Tuesday, July 14, 2009

PLEIN AIR EXHIBITION: Historic Gardens of Salem, July 11 & 12, 2009

It was fun last weekend to be part of the tour of private gardens in Salem's McIntire Historic District.  The weather was (finally) lovely, and members of the local Garden Club served as guides and hostesses to the event.  (At left one Garden Club member posed with my card at the entrance to an historic garden.)

Visual artists and musicians were invited to add to the festivity of the weekend by stationing themselves decoratively within the gardens.  This was wonderful for me because it meant painting for the first four hours to magical flute music.

Painting "en plein air" of course means outside, but sounds a lot better in French.  So when you paint outside, don't worry about bugs, sun, wind, peeing in the woods, and other annoyances.  There's a certain reverse cache in pretending you do not have a studio, and work only spontaneously and with great speed and joy as gods and muses lead you.   Actually, making art can always be like this, if only we remember...

On Saturday I was in the garden at 37 Chestnut Street, sometimes called the most beautiful street in America.  It is a treasure of Federal Period architecture, particularly that of Samuel McIntire, who I'm honored to say is an ancestor, though I show no architectural promise at all.

I found a shady spot at the end of the garden with an Italianate urn of geraniums and settled in for a few hours.  Sadly, my speed in painting also pales in comparison to that of grandmother Anita, many of whose watercolors bear notes about the scene painted and the circumstances, along with her signature and, often, "15-min. sketch."  Her 15-min. sketches are just as realized as my 2 or 3 hour ones!  Think the lesson of the day may be not to compare oneself to ancestors...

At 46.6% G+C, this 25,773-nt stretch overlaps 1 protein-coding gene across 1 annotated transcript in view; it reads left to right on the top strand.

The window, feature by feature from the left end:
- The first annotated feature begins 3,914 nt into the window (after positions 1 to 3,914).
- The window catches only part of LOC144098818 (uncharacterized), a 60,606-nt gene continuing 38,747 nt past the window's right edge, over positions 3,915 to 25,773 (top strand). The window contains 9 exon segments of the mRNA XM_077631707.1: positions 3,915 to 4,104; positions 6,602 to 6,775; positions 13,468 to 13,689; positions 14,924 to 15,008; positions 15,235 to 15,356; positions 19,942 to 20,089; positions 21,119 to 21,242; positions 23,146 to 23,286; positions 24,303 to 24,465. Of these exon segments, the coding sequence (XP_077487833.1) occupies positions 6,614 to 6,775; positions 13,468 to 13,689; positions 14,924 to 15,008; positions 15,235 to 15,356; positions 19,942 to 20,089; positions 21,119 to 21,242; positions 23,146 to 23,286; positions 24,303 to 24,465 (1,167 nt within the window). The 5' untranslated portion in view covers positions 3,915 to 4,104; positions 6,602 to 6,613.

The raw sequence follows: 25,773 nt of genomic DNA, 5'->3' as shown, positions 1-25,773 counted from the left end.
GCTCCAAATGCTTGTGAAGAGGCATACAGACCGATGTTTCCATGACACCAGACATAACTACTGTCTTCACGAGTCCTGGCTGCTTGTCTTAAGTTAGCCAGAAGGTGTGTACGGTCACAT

Looking back toward the main house at 37 Chestnut.
A three-hundred-year-old apple tree next door... 
Sunday afternoon I moved to number 3 Hamilton Street to paint in the gardens of a Colonial Revival house, built apparently in 1927, although one would never guess it wasn't 200 years old.  The exquisite gardens around this house are largely perennial, with details like seashell paths and walls covered in clematis.  
I tried again to find a shady spot, and settled on a sweet, ivy-lined brick pathway toward the back of the house.  The sun came and went under gigantic clouds but I was able to catch some of the shadows of ferns on the brick.  
The finished painting sold - a gratifying end to my summer garden tour experience.

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